By Patrick Murray | November 1st, 2011 - 2:16pm
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New Jersey goes to the polls seven days from now. 

Well, actually very few New Jerseyans will go to the polls seven days from now.  Statewide registered voter turnout will fall below 30% for the first time since records have been kept.  So many seats are considered a lock that many incumbents won’t even demonstrate a minimal level of respect for voters by answering the media’s candidate questionnaires.

Considering how irrelevant voters are to the process I have decided to save us all the effort and announce the winning margins for all 120 legislative seats a week ahead of the election.

But seriously folks…  The following is an analysis of where the races stand based on prior voting patterns and developments during this fall’s campaign.  It is very similar to the town-based district partisan advantage I published shortly after the new legislative map was announced in April.

On the Senate side, 15 seats will likely be won by more than 30 point margins (10 Democrat and 5 Republican).  Look for the Hudson County seats to top 60 point margins.  Another 9 seats (2D/7R) will be won by 21 to 30 point margins; 11 districts (8D/3R) by 13 to 20 point margins, and 2 districts (1D/1R) by 8 to 12 point margins.  The remaining 3 seats should be won by Dems in 2 to 7 point margins.  [See below for specific district breakdowns.]

For the Assembly calculation, I added the total votes for each party’s candidates to determine the margin.  This does not take into account potential differences in votes for individual candidates of the same party.  While some individual victories may be close, I am not forecasting any split party Assembly delegations.

On the Assembly side, 12 districts (9 Democrat and 3 Republican) will be won by more than 30 point margins.  Another 9 districts (1D/8R) will be won by 21 to 30 point margins; 8 districts (6D/2R) by 13 to 20 point margins, and 6 districts (4D/2R) by 8 to 12 point margins.  Democrats should win another 4 districts by 2 to 7 points and Republicans one district by the same margin. [See below for specific district breakdowns.]

As such, I see the Senate staying steady at a 24 to 16 Democrat edge, and the Democrats picking up one seat in the Assembly for a 48 to 32 seat advantage.

This forecast is based largely on past behavior and the incumbent protection constraints of the current legislative map.  As last weekend’s snowstorm proves, all forecasts should be taken with a huge grain of salt.  However, the extent to which actual results vary from this forecast will determine bragging rights on Nov. 8.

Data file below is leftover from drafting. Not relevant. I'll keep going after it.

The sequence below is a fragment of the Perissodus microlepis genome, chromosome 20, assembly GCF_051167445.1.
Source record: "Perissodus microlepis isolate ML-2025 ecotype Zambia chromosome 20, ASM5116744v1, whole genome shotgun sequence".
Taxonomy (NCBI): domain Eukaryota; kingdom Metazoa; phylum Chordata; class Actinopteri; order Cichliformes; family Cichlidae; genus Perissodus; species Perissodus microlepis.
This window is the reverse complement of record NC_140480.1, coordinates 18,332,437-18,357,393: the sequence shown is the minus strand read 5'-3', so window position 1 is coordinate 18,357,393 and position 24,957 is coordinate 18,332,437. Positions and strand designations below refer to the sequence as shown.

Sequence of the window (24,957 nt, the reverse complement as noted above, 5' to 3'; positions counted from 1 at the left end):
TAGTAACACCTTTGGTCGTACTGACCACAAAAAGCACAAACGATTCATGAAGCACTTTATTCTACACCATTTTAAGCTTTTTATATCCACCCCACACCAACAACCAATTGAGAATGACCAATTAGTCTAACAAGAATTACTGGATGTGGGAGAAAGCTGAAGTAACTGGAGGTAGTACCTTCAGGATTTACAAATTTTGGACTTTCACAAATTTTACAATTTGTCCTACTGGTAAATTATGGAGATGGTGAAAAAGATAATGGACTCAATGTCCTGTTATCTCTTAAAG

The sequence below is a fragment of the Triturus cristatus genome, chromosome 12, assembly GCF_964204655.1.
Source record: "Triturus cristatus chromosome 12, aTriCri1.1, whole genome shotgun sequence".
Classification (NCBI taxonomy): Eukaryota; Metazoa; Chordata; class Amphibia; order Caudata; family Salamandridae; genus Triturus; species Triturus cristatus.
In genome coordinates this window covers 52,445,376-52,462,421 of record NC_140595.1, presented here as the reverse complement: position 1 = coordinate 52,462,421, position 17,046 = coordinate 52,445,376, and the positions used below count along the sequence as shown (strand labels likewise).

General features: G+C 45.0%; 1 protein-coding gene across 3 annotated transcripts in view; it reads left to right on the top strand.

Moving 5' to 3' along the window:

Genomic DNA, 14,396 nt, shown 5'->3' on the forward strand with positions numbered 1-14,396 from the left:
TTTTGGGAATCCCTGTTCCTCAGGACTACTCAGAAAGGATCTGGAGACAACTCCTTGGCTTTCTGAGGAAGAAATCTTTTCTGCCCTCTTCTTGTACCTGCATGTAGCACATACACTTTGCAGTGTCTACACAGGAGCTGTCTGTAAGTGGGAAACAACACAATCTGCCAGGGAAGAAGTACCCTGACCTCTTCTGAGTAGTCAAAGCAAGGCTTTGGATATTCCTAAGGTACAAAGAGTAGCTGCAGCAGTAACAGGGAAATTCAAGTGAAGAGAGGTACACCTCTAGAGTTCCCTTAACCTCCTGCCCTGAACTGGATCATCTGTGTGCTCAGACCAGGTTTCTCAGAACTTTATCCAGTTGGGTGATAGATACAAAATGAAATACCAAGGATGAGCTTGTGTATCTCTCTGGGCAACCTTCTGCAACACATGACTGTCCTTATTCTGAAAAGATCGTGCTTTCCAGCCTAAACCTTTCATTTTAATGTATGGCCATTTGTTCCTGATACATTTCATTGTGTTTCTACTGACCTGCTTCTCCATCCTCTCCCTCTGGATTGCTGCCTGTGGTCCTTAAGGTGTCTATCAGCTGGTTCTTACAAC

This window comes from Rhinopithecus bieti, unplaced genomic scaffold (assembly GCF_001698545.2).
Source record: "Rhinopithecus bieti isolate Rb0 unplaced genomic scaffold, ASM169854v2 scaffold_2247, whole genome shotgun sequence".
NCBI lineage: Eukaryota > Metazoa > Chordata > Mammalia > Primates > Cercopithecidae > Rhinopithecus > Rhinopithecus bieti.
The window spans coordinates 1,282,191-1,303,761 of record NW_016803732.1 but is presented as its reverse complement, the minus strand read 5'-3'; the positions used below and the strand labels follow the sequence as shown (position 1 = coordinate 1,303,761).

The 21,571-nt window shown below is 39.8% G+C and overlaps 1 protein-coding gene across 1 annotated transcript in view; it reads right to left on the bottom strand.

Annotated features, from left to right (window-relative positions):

A few districts bear special discussion.

District 38:  Defending Senator Bob Gordon, and his Assembly running mates, has been priority #1 for state Democrats.  If you’ve been hearing New Jersey Democratic operatives use the term “Tea Party” with Rainman-like redundancy, this district is the reason why.  Their strategy is to paint the GOP nominee, Bergen Freeholder John Driscoll, as out of the moderate mainstream.  This is one place where Gov. Christie has lent his presence on the campaign trail in order to counteract those charges.

The new legislative map dealt a real blow to the incumbents, slicing off half their existing voter base in the redistricting shuffle.  The 8 lost towns accounted for more than two-thirds of the Democrats’ plurality in recent elections and remained solidly Democratic during Chris Christie’s 2009 victory.  At the same time, the core towns left in the 38th saw their Democratic margin cut in half from 2007.  The district’s new towns gained from the 35th (Glen Rock and Hawthorne) and the 39th (Oradell, River Edge and New Milford) also voted much more Republican in the 2009 legislative races than they did in 2007.  New towns from the 37th district (Bergenfield, Maywood, Rochelle Park) remained firmly Democratic, although it’s important to note that their state senator was running for Lieutenant Governor at the time.  Bottom line: without Chris Christie at the top of the ticket to drive GOP turnout, the Democrats should be able to hold onto all three seats here.

District 2:  Republicans currently hold the Assembly seats, but the real battle is at the top of the ticket.  GOP Assemblyman Vince Polistina is hoping to knock off incumbent Democratic Senator Jim Whelan.  Democrats have a 9,000-voter registration edge here, but as past history has shown, this is not enough to ensure a D victory.  Whelan’s prospects improved when Atlantic City mayor Lorenzo Langford ended his independent bid for the seat.  Atlantic City returns accounted for about 40% of Whelan’s plurality in 2007.

The new legislative map cost this district 5 towns, with Galloway being the big prize.  While Whelan won those towns in 2007, they voted heavily for the GOP Assembly in recent years.  The towns added to this district (Buena, Buena Vista, Folsom, and Somers Point) are friendlier territory for Democrats.  This has been a pretty muddy fight, with Whelan and Polistina accusing each other of feeding at the public trough.  When races become this dirty, the attacks tend to cancel out and the status quo is maintained.  Whelan will hold on to his Senate seat and the GOP will retain the Assembly here.

District 14: It’s probably a historic relic to keep this district in the “competitive” category.  Voters in this district – which includes a sizable number of state government workers – are used to retail politics.  Former GOP legislator Bill Baroni was a master of the meet-and-greet approach and handily won what should have been a solidly Democratic district throughout the past decade.  The current Senate incumbent Linda Greenstein learned this lesson well and has spent years shaking hands to become Baroni’s successor, first in the Assembly and now in the Senate.